TPG's spectrum surprise

The digital dividend auction has come and gone and the “red underpants” are now firmly atop the head of Stephen Conroy. While Telstra and Optus have picked up what they need, what does TPG Telecom want to do with $13.5 million of spectrum?

The digital dividend auction has come and gone and it looks like the “red underpants” are now firmly atop the head of communications minister Stephen Conroy. However, the real surprise isn’t the fact that the final figures have fallen short of Conroy’s expectations but rather the move by TPG to secure spectrum at 2.5 Gigahertz.

The likes of Telstra and Optus were always going to be in the running to pick up the 700 Megahertz spectrum, although the high reserve price has clearly proved to be a deterrent. But what does TPG, Australia’s largest mobile virtual network operator, want to do with its share of 2.5GHz spectrum?

TPG has more than 600,000 broadband customers and is already a mobile reseller (through Optus) with 300,000 subscribers, and its boss David Teoh has a reputation for sharp deal making. The fixed broadband player has also consistently been in the frame when it comes to prospective deals – there was a lot ink spilt on a possible move to buy iiNet last year and TPG was also in the mix to pick up Leighton’s telco holdings.

So could the spectrum buy be a precursor to a bigger play, one that cements TPG as Australia’s fourth mobile network operator? Well, that may be a touch too ambitious at this point but it’s still a great buy for Teoh, who might have something more realistic in mind.  

TPG certainly hasn’t broken the bank with the purchase, paying $13.5 million for 2x10MHz in the 2.5GHz band, which was on the block for a far more palatable price of three cents per MHz POP. That’s not enough to start spinning grand designs about becoming a fourth major player but it’s just about right to serve as a valuable bargaining chip.

Independent telco analyst Chris Coughlan is convinced that there is absolutely no place in the market for a fourth mobile player. According to Coughlan, TPG has bought itself some real estate to enhance its corporate offerings and perhaps squeeze a better wholesale agreement out of its partners.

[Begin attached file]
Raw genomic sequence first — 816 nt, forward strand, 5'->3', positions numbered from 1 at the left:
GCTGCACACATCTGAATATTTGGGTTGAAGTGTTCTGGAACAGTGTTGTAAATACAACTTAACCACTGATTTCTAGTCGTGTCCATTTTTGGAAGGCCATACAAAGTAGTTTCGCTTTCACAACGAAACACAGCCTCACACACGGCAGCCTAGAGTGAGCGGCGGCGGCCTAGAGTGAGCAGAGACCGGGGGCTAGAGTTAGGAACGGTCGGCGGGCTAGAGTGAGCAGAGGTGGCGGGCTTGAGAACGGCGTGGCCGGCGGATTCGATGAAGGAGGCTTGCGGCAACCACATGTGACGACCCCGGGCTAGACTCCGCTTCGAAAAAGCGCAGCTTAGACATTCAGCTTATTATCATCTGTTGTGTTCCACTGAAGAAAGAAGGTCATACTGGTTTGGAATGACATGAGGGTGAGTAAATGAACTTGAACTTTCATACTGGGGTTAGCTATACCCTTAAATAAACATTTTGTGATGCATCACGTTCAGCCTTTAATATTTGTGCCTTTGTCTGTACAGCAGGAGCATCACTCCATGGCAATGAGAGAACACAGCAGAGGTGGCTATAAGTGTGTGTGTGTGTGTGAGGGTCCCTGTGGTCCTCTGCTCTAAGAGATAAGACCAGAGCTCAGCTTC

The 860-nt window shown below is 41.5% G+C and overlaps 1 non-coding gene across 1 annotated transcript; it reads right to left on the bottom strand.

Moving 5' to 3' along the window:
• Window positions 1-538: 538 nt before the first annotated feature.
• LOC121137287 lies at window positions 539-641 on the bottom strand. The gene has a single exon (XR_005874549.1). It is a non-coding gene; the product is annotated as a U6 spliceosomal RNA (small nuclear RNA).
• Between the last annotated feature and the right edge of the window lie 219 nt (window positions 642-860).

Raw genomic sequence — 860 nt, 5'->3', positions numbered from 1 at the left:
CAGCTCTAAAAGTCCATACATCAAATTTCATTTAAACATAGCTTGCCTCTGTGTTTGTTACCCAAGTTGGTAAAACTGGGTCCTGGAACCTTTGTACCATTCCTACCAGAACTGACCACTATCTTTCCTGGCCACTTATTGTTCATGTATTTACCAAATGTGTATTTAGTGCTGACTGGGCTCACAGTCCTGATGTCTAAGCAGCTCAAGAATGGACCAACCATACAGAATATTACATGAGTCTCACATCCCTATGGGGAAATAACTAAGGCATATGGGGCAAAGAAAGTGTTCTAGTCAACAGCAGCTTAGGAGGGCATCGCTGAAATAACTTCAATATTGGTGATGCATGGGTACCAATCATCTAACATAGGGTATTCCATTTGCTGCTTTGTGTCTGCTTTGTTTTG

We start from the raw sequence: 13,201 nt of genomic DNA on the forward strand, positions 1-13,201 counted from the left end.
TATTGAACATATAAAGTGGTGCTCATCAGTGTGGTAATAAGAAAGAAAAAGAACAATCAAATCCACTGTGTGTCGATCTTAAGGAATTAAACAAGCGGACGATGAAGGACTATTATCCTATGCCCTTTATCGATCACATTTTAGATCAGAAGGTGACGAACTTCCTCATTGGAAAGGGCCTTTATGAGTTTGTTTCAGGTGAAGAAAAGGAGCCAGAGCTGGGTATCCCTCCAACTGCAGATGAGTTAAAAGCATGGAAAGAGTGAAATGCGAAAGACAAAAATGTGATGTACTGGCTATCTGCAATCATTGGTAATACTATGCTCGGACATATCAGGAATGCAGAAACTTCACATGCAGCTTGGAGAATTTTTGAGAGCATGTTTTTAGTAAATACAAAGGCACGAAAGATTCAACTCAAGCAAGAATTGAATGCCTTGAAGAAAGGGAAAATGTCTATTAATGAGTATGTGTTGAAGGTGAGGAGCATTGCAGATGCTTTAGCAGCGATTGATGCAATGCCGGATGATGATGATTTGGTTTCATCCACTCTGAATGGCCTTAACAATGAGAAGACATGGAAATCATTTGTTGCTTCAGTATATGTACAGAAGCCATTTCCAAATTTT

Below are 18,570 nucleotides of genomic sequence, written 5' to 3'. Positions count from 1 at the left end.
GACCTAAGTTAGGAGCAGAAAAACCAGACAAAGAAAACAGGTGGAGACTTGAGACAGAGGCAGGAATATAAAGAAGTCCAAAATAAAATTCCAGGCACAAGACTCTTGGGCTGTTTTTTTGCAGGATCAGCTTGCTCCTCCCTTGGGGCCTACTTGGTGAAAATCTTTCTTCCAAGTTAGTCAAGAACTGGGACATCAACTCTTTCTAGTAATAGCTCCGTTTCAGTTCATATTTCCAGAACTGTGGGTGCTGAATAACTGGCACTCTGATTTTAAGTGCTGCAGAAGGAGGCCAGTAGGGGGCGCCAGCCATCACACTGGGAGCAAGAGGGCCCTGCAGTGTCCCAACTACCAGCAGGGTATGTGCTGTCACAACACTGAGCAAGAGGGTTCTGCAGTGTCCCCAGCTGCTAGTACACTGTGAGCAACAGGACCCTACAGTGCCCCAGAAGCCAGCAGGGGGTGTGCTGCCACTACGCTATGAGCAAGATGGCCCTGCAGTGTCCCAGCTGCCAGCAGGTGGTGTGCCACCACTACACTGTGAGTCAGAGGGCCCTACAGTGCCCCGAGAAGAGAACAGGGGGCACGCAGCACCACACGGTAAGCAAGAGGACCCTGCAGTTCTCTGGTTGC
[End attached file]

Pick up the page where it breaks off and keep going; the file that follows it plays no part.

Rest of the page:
The spectrum will provide TPG ample scope to provide its fibre-connected corporates with fixed-wireless redundancy. It also opens up an opportunity to explore niche narrowband services, again bolstering its offering to corporates.

Others, however, are a bit more bullish about TPG’s intent. Ovum’s Nicole McCormick says the prospect of TPG becoming a viable mobile network operator isn’t completely unrealistic.

TPG does have the expertise and the platforms (e.g. billing) in place to support an extended mobile business. And keeping those strengths in mind, McCormick says that TPG could potentially launch a limited MNO play, whereby it could incrementally build out a network in heavy usage areas. Outside those areas they would continue to use the Optus network on a wholesale basis.

If nothing else, TPG could always resell the spectrum, potentially to Vodafone Hutchison Australia, just in case its network is fixed before schedule.

With that in mind, what does the mobile landscape look like for consumers in the near term?

For starters, Telstra has now got the necessary ammunition to push ahead with its 4G plans and essentially serve its ever growing customer base.

The $1.3 billion spent at the auctions may have been below analysts’ expectations, but the 700MHz reserve price was set at around a 30 per cent premium to prices paid globally. That kind of pricing was always going to ensure that there would be some spectrum left unwanted. Although, it does make you wonder just how valuable the 700MHz is if the telcos are willing to leave it on the table. Evidently, they are willing to bide their time and use what they have to keep rolling out their existing services.

Optus should now have enough in the tank to stay in touch with Telstra. It will certainly be able to provide a viable 4G service to its regional and rural customers. 

As for Vodafone Hutchinson Australia, it has rightfully decided against spending any money, simply because it needs every cent to ensure that its network rehabilitation continues unabated. Failure here will certainly doom us to a Telstra-Optus duopoly and despite its best efforts VHA still has a long way in convincing the public that it’s up to the task.

VHA is of course banking on its substantial holdings of 1800MHz to buttress its network and, given things go to plan, it’s almost certain to participate in the next auction.

As for TPG, it has bought itself some valuable leverage, giving David Teoh a bevy of options as the mobile landscape gets ready for a post-NBN world.